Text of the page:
Data from human pericentromeric regions have shown that the ratio of inter- versus intrachromosomal duplications is about 6:1 (1). We previously suggested that duplications of the ENC of macaque chromosome 17 (human 13) were intrachromosomal only (3), but in that case only human probes were used, which precluded any firm conclusion on the absence of interchromosomal duplications. Our current results show that the MMU4 pericentromeric duplications detected by FISH were strictly intrachromosomal and originated only from the ENC seeding point. We have also shown that centromeres of human chromosomes 3, 6, 11, 14, and 15 are ENCs (6, 911). Chromosomes HSA3 and HSA6 match the pattern we found on MMU4, whereas human chromosomes 11, 14, and 15 accommodate large blocks of interchromosomal duplications (1). A careful analysis of the evolutionary history of the latter chromosomes, however, showed that it was very likely that large blocks of segmental duplications were already present or simultaneously seeded in the ENC region (10, 11). It could therefore be hypothesized that a novel centromere triggers only local duplication activity, whereas interchromosomal duplications are triggered by distinct forces, probably linked to intrinsic properties of specific sequences (17, 18). However, until further cases are studied we cannot rule out that the duplications we detected on MMU4 are simply macaque-specific.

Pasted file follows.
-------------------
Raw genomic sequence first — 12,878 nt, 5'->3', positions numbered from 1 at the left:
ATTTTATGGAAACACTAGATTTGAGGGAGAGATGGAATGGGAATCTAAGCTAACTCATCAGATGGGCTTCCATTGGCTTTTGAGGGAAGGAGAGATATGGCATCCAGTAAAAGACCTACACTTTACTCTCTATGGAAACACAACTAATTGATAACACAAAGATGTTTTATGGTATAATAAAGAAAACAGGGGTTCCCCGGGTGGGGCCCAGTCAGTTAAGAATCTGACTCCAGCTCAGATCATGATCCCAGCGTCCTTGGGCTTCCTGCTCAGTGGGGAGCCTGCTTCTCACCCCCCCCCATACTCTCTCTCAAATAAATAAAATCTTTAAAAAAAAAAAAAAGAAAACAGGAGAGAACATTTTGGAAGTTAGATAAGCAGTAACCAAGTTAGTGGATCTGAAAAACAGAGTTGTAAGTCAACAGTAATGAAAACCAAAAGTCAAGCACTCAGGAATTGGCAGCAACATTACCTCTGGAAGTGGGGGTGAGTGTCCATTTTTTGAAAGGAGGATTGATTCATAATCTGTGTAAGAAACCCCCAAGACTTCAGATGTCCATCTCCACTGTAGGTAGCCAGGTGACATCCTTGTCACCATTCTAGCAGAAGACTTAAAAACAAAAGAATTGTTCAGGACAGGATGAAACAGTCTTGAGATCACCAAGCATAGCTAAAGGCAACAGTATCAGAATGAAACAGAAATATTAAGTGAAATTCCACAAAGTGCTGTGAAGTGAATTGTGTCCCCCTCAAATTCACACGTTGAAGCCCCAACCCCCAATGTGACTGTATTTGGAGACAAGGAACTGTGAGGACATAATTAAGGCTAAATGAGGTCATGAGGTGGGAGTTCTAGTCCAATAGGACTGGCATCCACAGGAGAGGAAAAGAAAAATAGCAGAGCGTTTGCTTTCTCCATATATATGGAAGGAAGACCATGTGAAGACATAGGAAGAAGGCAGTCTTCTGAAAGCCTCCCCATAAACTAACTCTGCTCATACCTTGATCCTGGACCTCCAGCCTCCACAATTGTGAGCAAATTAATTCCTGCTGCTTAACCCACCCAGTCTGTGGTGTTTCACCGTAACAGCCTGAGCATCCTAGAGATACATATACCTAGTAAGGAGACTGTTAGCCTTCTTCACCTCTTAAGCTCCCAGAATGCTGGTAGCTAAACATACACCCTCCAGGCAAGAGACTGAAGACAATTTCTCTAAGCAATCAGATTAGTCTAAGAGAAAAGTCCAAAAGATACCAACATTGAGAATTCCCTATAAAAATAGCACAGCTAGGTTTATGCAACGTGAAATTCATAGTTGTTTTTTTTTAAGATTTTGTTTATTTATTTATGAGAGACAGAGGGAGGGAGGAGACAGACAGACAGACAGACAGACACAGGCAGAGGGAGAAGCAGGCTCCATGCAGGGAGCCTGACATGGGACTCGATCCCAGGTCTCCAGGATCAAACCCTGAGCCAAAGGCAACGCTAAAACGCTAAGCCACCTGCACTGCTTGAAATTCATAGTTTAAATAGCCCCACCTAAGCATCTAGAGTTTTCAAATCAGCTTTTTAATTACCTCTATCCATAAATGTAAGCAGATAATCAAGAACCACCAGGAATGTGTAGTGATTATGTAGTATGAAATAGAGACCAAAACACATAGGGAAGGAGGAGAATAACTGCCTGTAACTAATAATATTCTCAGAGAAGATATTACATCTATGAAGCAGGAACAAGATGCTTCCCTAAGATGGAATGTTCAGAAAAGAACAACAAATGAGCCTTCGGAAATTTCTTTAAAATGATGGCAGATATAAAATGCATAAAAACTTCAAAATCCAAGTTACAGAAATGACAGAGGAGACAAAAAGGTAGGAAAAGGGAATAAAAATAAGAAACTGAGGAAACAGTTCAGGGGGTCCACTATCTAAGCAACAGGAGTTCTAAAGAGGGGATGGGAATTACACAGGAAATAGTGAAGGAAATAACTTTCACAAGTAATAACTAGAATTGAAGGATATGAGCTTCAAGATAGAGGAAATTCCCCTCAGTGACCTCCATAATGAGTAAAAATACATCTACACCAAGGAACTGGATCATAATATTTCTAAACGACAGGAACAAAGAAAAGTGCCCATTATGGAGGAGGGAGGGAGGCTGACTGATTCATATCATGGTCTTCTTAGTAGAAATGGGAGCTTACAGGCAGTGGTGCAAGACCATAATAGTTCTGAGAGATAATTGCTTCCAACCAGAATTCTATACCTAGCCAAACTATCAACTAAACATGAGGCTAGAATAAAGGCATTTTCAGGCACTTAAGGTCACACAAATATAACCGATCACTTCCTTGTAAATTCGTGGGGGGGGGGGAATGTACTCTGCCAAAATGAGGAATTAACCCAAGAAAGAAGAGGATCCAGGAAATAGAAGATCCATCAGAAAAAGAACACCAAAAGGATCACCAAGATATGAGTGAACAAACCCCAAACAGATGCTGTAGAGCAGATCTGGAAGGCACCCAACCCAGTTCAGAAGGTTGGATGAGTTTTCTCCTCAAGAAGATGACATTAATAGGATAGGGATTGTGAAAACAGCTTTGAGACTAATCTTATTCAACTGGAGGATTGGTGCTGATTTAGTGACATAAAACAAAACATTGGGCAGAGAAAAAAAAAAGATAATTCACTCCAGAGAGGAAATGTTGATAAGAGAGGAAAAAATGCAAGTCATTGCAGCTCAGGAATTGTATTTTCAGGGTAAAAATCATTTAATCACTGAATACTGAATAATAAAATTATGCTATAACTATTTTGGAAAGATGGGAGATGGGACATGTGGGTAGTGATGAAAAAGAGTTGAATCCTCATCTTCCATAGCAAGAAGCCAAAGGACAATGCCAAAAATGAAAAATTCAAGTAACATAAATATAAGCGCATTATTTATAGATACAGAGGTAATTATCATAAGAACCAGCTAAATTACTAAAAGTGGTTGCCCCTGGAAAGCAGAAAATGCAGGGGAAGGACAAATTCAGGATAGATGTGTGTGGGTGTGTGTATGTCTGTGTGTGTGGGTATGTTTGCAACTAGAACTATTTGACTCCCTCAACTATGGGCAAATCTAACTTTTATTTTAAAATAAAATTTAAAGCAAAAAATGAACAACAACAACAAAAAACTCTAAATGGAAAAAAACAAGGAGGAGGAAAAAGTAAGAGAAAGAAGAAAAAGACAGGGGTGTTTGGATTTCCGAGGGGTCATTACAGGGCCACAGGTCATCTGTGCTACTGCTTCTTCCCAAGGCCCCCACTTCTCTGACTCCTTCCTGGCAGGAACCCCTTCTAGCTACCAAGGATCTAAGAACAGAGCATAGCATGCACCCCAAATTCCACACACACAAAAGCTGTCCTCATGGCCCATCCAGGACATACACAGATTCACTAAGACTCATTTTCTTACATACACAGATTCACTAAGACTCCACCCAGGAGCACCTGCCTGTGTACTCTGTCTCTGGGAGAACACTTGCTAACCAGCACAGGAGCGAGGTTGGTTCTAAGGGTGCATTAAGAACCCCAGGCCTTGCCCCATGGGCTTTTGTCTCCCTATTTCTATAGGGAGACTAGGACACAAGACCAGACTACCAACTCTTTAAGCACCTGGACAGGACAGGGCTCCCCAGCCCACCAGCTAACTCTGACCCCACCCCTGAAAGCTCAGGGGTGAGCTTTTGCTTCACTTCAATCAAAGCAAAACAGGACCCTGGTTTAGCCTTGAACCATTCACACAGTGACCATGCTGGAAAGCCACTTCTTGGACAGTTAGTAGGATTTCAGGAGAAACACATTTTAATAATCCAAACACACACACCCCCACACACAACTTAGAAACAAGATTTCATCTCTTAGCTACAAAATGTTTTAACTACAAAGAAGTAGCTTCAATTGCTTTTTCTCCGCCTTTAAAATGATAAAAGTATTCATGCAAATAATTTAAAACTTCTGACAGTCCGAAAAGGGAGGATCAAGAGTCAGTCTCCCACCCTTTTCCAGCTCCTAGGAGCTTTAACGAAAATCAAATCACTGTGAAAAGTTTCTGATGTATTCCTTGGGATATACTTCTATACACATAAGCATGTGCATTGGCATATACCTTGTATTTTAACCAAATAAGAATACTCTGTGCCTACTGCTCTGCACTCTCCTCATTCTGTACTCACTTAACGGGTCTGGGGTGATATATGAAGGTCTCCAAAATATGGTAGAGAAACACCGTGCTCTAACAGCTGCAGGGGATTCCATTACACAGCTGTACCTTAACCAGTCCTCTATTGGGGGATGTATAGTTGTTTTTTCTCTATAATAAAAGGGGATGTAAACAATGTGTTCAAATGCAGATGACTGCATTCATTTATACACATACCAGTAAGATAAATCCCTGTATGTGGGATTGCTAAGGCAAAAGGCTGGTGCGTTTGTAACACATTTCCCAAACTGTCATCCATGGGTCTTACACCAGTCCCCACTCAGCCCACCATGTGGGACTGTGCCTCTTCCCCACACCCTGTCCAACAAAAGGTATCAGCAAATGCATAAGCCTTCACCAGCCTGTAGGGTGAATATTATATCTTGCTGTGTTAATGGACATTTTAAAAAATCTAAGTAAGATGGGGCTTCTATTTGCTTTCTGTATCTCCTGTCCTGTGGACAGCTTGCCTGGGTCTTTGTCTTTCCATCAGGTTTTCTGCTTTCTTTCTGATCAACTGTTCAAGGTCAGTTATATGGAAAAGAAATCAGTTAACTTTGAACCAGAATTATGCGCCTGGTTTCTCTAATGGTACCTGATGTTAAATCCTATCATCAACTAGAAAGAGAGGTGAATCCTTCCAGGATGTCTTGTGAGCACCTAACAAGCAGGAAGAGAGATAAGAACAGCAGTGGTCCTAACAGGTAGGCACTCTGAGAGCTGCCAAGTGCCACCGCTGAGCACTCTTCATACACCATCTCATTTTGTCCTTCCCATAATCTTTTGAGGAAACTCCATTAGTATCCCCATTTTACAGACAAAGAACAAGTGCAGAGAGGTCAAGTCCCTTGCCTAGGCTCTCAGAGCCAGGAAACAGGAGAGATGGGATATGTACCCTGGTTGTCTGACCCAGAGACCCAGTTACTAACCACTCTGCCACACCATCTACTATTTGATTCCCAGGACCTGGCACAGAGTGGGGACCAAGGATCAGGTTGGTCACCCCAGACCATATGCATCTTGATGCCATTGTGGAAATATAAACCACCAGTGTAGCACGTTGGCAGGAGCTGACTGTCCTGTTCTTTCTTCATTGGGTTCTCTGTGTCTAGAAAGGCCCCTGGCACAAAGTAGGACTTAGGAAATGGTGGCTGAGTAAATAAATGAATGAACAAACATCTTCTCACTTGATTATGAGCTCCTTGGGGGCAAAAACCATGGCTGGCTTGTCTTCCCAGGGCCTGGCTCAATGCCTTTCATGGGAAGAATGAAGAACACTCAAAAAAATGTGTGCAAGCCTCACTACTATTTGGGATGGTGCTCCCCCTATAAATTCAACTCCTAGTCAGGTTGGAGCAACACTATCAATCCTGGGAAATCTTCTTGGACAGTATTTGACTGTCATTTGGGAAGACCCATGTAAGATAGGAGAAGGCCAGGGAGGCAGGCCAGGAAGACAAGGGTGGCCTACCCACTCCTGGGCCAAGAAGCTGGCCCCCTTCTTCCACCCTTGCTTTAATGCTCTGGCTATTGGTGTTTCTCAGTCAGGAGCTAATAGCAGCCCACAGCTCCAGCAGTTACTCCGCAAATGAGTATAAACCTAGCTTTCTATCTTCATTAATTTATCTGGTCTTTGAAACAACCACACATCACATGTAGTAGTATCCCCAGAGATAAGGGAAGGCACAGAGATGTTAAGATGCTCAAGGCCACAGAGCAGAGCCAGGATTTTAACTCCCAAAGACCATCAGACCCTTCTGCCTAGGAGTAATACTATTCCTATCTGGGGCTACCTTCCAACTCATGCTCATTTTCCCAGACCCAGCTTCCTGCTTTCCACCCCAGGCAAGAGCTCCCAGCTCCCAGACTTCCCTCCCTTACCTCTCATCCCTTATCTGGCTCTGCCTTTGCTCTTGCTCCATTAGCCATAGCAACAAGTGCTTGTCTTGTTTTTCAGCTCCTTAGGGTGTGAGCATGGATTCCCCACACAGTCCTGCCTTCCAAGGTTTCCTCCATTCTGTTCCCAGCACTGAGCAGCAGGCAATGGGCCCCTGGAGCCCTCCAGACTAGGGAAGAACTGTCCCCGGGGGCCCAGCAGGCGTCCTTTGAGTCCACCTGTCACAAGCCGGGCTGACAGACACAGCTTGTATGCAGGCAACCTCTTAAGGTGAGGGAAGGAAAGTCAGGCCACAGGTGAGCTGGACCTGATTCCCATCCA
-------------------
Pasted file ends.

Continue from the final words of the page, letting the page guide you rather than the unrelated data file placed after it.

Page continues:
The corresponding human region in proximity to the L2 marker was investigated for gene content. A relatively large region (780 kb) harboring the MMU4 centromere has not been annotated in the UniProt, RefSeq, and GenBank mRNA databases. The two closest genes on opposite sides, UTRN (chr6:144,654,658 to 145,209,657) and EPM2A (chr6:145,988,133 to 146,098,299), are 778 kb apart. Heterochromatin supposedly silences embedded genes (19). Genes mapping to regions where a centromere repositioning occurred might be at risk of silencing, but recent reports have indicated that a neocentromere by itself does not repress gene expression (2022). The gene silencing mightbe attributed to the successive heterochromatization of the region. The average gene content in the human genome is about 1 gene per 100 kb (www.ncbi.nlm.nih.gov). Human chromosome 6 contains about 1272 genes, on average 1 gene every 131 kb (23). Consequently, six genes would be expected in the 778-kb gene-desert area. A similar gene-desert area was also found around the ENC of the Old World monkey chromosome homologous to human chromosome 13 (3). Our data appear to support the hypothesis that the absence of genes in the ENC seeding region can play an important role in ENC maintenance and progression. Analyses of additional ENCs and their corresponding regions in the human genome will be required to determine whether this is a stochastic occurrence or whether it represents a prerequisite for novel centromere survival. This hypothesis initially appears to be contradicted by the presence of active genes at the centromeres of rice chromosomes 8 (24) and 3 (25). However, Nagaki et al. and Yan et al. suggest that these two rice centromeres may represent ENCs that are still acquiring the full heterochromatic organization that is typical of normal centromeres, and the analysis of the fully sequenced Arabidopsis genome strongly supports the view that the absence of gene expression in centromeres is also a general rule in plants. Alternatively, it could be hypothesized that the heterochromatization process pushes the surrounding genes to pericentromic regions without affecting their expression.